In Great Crossings, Christina Snyder documents the creation, development, and eventual closure of the Choctaw Academy located in Great Crossings, Kentucky. US expansion, racist rhetoric, and a Jacksonian ideology of white American identity during the era of forced Indian removal are all common themes as Snyder uses the Choctaw Academy and its locale to chart an “intimate view of the ambitions and struggles of Indians, settlers and slaves” in the antebellum period (16). Great Crossings itself illustrated the transformation of American identity, from one that the Indian students at the Choctaw Academy could personally join in constructing, to one of racial exclusion and forced removal. With a compelling narrative and an intertwined history located at the heart of the continent, Snyder defines a changing America through the eyes of Choctaw Academy students.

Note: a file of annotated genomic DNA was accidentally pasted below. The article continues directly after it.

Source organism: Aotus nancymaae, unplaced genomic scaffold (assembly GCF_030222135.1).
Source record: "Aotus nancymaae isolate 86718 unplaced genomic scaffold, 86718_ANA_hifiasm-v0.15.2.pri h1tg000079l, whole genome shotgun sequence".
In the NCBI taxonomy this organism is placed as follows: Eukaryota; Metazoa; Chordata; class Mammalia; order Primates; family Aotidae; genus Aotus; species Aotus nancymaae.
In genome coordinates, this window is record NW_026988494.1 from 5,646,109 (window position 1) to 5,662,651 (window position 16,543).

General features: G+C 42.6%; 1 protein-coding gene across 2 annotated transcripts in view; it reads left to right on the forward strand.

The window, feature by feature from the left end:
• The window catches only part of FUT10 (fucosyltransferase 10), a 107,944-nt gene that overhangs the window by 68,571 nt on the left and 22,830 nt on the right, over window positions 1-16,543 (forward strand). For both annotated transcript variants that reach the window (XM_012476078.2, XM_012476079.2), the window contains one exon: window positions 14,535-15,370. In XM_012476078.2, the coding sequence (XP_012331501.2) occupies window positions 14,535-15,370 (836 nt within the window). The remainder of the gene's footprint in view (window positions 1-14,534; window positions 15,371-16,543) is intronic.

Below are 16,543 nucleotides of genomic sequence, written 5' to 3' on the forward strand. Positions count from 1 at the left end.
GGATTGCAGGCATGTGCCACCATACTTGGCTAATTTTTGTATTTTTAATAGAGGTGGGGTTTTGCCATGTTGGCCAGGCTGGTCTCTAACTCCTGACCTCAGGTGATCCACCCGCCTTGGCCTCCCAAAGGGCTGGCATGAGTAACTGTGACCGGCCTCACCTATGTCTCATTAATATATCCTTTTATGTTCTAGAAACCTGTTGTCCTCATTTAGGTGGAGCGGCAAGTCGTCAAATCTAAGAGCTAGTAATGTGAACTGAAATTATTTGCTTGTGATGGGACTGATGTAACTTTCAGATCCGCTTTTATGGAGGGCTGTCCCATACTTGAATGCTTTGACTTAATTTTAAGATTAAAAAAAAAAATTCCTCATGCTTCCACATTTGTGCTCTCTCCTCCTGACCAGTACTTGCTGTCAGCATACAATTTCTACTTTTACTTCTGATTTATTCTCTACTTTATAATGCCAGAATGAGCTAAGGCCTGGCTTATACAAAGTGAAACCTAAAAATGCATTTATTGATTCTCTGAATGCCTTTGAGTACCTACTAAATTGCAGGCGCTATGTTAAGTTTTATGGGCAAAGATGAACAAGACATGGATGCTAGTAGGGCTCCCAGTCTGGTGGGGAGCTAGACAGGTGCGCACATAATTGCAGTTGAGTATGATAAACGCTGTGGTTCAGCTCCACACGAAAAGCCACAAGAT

The residents, enslaved peoples, instructors, and Native students of...

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